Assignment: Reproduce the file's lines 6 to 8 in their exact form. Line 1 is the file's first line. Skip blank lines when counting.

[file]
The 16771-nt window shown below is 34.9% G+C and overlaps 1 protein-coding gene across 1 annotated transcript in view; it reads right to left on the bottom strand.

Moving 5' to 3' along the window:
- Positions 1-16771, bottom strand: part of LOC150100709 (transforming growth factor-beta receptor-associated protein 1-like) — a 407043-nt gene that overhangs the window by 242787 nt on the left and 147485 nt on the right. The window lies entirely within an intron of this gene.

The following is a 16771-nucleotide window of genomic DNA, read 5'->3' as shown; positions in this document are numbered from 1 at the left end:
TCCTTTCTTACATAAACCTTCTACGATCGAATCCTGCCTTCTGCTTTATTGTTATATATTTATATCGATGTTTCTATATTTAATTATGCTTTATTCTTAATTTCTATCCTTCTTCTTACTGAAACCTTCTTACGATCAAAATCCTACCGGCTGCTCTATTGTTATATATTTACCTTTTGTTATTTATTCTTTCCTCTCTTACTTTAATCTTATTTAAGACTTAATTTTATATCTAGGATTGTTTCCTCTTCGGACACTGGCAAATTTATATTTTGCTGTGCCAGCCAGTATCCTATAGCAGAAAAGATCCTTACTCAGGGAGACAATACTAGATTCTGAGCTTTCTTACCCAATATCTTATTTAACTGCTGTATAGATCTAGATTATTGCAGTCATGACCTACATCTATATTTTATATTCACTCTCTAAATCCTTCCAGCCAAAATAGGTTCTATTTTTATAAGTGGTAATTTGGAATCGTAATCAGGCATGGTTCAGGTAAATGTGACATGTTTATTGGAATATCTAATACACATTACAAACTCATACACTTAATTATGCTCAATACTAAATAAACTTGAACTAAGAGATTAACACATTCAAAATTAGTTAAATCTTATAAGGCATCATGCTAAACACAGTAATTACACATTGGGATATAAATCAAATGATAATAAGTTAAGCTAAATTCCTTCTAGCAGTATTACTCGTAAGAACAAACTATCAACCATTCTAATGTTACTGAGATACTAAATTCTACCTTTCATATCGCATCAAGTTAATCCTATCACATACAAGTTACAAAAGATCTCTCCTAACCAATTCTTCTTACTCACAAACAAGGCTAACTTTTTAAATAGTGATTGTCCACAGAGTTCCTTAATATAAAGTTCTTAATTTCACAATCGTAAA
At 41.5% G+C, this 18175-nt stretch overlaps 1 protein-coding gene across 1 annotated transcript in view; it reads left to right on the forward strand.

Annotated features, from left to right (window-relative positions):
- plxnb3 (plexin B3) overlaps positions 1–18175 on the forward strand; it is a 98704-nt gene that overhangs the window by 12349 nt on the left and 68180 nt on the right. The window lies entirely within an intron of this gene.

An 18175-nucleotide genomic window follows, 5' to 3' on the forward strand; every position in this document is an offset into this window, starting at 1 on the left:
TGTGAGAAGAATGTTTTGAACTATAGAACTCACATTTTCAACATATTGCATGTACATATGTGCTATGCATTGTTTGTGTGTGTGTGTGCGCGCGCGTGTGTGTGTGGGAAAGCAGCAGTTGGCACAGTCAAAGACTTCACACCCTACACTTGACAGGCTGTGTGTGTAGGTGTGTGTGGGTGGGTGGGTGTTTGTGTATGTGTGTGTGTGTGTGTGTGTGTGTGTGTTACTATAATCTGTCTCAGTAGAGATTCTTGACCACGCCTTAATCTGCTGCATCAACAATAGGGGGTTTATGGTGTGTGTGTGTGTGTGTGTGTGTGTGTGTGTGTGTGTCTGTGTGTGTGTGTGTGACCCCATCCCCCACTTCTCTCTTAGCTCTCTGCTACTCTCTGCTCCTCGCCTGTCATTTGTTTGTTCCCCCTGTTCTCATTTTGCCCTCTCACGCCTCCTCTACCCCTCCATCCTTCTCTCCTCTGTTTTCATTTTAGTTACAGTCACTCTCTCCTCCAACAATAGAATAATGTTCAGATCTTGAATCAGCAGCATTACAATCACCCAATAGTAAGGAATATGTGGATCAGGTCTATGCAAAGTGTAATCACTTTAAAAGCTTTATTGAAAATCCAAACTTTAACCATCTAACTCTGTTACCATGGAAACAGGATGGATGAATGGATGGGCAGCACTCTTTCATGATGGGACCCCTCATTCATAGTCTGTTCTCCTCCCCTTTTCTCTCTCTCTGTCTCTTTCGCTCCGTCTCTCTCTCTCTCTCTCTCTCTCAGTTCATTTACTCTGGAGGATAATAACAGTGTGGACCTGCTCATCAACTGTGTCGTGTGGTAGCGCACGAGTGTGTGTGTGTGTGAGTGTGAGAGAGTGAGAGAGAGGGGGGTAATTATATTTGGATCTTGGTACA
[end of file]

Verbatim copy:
At 41.5% G+C, this 18175-nt stretch overlaps 1 protein-coding gene across 1 annotated transcript in view; it reads left to right on the forward strand.

Annotated features, from left to right (window-relative positions):
- plxnb3 (plexin B3) overlaps positions 1–18175 on the forward strand; it is a 98704-nt gene that overhangs the window by 12349 nt on the left and 68180 nt on the right. The window lies entirely within an intron of this gene.